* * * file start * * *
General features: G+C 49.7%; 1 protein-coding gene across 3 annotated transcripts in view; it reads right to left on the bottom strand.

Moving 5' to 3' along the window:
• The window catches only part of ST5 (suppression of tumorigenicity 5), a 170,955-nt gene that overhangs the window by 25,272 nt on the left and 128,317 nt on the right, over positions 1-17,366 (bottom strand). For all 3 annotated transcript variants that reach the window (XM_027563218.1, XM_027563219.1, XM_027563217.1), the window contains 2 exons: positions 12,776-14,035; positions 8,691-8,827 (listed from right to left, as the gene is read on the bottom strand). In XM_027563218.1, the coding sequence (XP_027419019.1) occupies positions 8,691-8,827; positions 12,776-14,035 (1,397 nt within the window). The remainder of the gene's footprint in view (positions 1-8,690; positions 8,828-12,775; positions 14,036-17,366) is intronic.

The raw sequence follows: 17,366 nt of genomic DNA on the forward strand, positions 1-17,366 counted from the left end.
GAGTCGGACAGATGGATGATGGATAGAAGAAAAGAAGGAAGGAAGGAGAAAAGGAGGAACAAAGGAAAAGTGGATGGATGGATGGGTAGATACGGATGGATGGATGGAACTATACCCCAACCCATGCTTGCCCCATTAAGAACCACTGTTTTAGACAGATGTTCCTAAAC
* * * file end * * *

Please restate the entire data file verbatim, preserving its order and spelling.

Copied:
General features: G+C 49.7%; 1 protein-coding gene across 3 annotated transcripts in view; it reads right to left on the bottom strand.

Moving 5' to 3' along the window:
• The window catches only part of ST5 (suppression of tumorigenicity 5), a 170,955-nt gene that overhangs the window by 25,272 nt on the left and 128,317 nt on the right, over positions 1-17,366 (bottom strand). For all 3 annotated transcript variants that reach the window (XM_027563218.1, XM_027563219.1, XM_027563217.1), the window contains 2 exons: positions 12,776-14,035; positions 8,691-8,827 (listed from right to left, as the gene is read on the bottom strand). In XM_027563218.1, the coding sequence (XP_027419019.1) occupies positions 8,691-8,827; positions 12,776-14,035 (1,397 nt within the window). The remainder of the gene's footprint in view (positions 1-8,690; positions 8,828-12,775; positions 14,036-17,366) is intronic.

The raw sequence follows: 17,366 nt of genomic DNA on the forward strand, positions 1-17,366 counted from the left end.
GAGTCGGACAGATGGATGATGGATAGAAGAAAAGAAGGAAGGAAGGAGAAAAGGAGGAACAAAGGAAAAGTGGATGGATGGATGGGTAGATACGGATGGATGGATGGAACTATACCCCAACCCATGCTTGCCCCATTAAGAACCACTGTTTTAGACAGATGTTCCTAAAC